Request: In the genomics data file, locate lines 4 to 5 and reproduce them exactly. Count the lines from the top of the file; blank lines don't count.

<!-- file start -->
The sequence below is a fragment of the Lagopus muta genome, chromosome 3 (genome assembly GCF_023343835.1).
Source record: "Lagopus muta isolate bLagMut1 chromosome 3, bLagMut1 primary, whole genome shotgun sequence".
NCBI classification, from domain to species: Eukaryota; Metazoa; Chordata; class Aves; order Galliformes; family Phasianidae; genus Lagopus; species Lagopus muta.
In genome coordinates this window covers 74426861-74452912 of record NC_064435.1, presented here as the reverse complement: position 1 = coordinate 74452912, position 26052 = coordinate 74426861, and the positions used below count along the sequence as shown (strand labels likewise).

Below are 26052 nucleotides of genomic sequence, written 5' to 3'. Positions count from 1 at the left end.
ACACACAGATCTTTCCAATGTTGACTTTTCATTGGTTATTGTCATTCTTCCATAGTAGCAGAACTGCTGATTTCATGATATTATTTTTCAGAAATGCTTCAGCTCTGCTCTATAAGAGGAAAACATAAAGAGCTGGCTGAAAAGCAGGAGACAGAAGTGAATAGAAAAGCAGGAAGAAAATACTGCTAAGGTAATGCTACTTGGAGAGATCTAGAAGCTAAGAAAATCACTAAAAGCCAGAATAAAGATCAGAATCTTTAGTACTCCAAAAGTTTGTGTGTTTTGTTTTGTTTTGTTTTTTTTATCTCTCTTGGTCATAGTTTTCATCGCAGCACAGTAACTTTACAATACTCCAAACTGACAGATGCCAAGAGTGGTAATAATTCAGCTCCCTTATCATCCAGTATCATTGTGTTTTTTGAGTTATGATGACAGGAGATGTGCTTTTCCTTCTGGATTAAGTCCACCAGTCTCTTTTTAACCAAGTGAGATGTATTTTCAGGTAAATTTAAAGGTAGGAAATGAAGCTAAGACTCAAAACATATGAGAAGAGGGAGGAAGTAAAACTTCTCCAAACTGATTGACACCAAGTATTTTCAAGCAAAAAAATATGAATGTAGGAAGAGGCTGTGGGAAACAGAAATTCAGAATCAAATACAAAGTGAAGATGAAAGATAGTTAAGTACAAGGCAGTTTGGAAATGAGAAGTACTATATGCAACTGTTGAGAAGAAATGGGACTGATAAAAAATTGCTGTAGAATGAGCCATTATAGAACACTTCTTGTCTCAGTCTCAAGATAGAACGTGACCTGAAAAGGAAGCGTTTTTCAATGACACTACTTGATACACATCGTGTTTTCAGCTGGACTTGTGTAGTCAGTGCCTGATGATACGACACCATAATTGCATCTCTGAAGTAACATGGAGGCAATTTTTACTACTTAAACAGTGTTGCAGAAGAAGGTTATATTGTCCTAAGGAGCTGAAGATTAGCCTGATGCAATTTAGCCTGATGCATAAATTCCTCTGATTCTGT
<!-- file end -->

In genome coordinates this window covers 74426861-74452912 of record NC_064435.1, presented here as the reverse complement: position 1 = coordinate 74452912, position 26052 = coordinate 74426861, and the positions used below count along the sequence as shown (strand labels likewise).

Below are 26052 nucleotides of genomic sequence, written 5' to 3'. Positions count from 1 at the left end.